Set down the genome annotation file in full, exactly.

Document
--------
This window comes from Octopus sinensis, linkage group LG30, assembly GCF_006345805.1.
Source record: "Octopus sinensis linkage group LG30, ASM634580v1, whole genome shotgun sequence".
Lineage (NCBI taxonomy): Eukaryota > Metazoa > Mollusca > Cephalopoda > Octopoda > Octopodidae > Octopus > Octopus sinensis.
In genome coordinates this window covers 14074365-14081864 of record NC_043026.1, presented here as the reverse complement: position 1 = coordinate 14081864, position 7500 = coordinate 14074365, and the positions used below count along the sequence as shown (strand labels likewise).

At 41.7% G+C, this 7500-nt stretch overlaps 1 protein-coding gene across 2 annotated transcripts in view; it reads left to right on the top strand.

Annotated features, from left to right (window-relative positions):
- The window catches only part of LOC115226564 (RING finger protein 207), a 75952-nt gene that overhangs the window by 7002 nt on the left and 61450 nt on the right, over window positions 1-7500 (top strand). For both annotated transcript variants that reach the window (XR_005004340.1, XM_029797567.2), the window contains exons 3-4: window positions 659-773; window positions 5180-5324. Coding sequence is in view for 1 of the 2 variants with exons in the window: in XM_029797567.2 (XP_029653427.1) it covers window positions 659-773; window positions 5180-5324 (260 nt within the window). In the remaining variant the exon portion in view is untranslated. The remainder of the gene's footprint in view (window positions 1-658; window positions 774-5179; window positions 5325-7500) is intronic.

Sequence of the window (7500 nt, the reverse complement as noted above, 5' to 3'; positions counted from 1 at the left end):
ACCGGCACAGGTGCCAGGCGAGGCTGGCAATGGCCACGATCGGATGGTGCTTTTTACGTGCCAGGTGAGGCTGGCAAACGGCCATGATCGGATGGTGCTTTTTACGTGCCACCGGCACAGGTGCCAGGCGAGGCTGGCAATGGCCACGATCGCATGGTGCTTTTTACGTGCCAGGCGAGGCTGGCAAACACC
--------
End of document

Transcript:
This window comes from Octopus sinensis, linkage group LG30, assembly GCF_006345805.1.
Source record: "Octopus sinensis linkage group LG30, ASM634580v1, whole genome shotgun sequence".
Lineage (NCBI taxonomy): Eukaryota > Metazoa > Mollusca > Cephalopoda > Octopoda > Octopodidae > Octopus > Octopus sinensis.
In genome coordinates this window covers 14074365-14081864 of record NC_043026.1, presented here as the reverse complement: position 1 = coordinate 14081864, position 7500 = coordinate 14074365, and the positions used below count along the sequence as shown (strand labels likewise).

At 41.7% G+C, this 7500-nt stretch overlaps 1 protein-coding gene across 2 annotated transcripts in view; it reads left to right on the top strand.

Annotated features, from left to right (window-relative positions):
- The window catches only part of LOC115226564 (RING finger protein 207), a 75952-nt gene that overhangs the window by 7002 nt on the left and 61450 nt on the right, over window positions 1-7500 (top strand). For both annotated transcript variants that reach the window (XR_005004340.1, XM_029797567.2), the window contains exons 3-4: window positions 659-773; window positions 5180-5324. Coding sequence is in view for 1 of the 2 variants with exons in the window: in XM_029797567.2 (XP_029653427.1) it covers window positions 659-773; window positions 5180-5324 (260 nt within the window). In the remaining variant the exon portion in view is untranslated. The remainder of the gene's footprint in view (window positions 1-658; window positions 774-5179; window positions 5325-7500) is intronic.

Sequence of the window (7500 nt, the reverse complement as noted above, 5' to 3'; positions counted from 1 at the left end):
ACCGGCACAGGTGCCAGGCGAGGCTGGCAATGGCCACGATCGGATGGTGCTTTTTACGTGCCAGGTGAGGCTGGCAAACGGCCATGATCGGATGGTGCTTTTTACGTGCCACCGGCACAGGTGCCAGGCGAGGCTGGCAATGGCCACGATCGCATGGTGCTTTTTACGTGCCAGGCGAGGCTGGCAAACACC